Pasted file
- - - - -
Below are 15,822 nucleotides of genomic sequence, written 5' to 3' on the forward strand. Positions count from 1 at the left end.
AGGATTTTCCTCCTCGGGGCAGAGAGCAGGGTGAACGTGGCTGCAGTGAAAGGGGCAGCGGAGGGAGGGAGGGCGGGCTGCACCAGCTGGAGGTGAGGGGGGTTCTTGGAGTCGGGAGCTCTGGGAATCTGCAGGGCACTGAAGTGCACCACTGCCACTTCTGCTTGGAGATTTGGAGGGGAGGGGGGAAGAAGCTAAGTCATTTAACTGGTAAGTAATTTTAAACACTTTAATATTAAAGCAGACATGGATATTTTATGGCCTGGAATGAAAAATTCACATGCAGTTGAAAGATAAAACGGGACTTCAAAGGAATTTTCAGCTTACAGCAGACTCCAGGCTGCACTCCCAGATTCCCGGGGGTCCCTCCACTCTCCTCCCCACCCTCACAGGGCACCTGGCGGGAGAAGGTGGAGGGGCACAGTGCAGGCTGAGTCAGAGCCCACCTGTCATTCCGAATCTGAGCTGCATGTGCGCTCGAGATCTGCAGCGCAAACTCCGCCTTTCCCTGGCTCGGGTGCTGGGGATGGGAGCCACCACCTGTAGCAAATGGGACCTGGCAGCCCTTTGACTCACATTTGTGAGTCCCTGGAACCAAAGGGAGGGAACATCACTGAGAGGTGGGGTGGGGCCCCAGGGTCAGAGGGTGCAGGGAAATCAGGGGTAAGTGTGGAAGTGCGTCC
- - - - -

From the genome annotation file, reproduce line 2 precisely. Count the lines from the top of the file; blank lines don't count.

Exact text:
AGGATTTTCCTCCTCGGGGCAGAGAGCAGGGTGAACGTGGCTGCAGTGAAAGGGGCAGCGGAGGGAGGGAGGGCGGGCTGCACCAGCTGGAGGTGAGGGGGGTTCTTGGAGTCGGGAGCTCTGGGAATCTGCAGGGCACTGAAGTGCACCACTGCCACTTCTGCTTGGAGATTTGGAGGGGAGGGGGGAAGAAGCTAAGTCATTTAACTGGTAAGTAATTTTAAACACTTTAATATTAAAGCAGACATGGATATTTTATGGCCTGGAATGAAAAATTCACATGCAGTTGAAAGATAAAACGGGACTTCAAAGGAATTTTCAGCTTACAGCAGACTCCAGGCTGCACTCCCAGATTCCCGGGGGTCCCTCCACTCTCCTCCCCACCCTCACAGGGCACCTGGCGGGAGAAGGTGGAGGGGCACAGTGCAGGCTGAGTCAGAGCCCACCTGTCATTCCGAATCTGAGCTGCATGTGCGCTCGAGATCTGCAGCGCAAACTCCGCCTTTCCCTGGCTCGGGTGCTGGGGATGGGAGCCACCACCTGTAGCAAATGGGACCTGGCAGCCCTTTGACTCACATTTGTGAGTCCCTGGAACCAAAGGGAGGGAACATCACTGAGAGGTGGGGTGGGGCCCCAGGGTCAGAGGGTGCAGGGAAATCAGGGGTAAGTGTGGAAGTGCGTCC